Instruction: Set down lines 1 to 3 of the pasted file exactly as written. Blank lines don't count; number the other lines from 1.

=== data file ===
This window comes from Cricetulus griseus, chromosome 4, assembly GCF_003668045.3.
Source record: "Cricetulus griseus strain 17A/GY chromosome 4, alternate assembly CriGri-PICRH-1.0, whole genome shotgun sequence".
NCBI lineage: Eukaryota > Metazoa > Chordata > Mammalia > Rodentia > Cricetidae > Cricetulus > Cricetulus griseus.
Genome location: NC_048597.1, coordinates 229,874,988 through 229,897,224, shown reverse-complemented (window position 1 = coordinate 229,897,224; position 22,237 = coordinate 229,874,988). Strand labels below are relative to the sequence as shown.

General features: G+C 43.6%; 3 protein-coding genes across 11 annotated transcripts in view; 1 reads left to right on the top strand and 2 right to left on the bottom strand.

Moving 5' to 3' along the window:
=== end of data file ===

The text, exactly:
This window comes from Cricetulus griseus, chromosome 4, assembly GCF_003668045.3.
Source record: "Cricetulus griseus strain 17A/GY chromosome 4, alternate assembly CriGri-PICRH-1.0, whole genome shotgun sequence".
NCBI lineage: Eukaryota > Metazoa > Chordata > Mammalia > Rodentia > Cricetidae > Cricetulus > Cricetulus griseus.